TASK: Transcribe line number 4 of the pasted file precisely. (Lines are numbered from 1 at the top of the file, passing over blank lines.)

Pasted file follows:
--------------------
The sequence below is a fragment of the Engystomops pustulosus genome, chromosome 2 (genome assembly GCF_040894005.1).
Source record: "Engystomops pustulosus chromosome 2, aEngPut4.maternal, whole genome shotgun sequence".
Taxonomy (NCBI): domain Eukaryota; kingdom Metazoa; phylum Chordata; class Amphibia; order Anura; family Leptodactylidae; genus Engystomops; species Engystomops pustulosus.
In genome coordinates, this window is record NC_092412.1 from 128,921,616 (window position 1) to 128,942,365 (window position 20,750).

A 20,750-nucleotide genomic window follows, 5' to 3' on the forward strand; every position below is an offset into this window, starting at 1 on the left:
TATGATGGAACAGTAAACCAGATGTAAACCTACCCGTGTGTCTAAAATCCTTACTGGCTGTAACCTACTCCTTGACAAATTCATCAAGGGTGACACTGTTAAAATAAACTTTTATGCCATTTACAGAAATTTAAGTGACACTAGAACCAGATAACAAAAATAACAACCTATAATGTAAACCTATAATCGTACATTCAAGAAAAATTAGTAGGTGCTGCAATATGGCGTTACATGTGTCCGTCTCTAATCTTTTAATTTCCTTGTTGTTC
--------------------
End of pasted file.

In genome coordinates, this window is record NC_092412.1 from 128,921,616 (window position 1) to 128,942,365 (window position 20,750).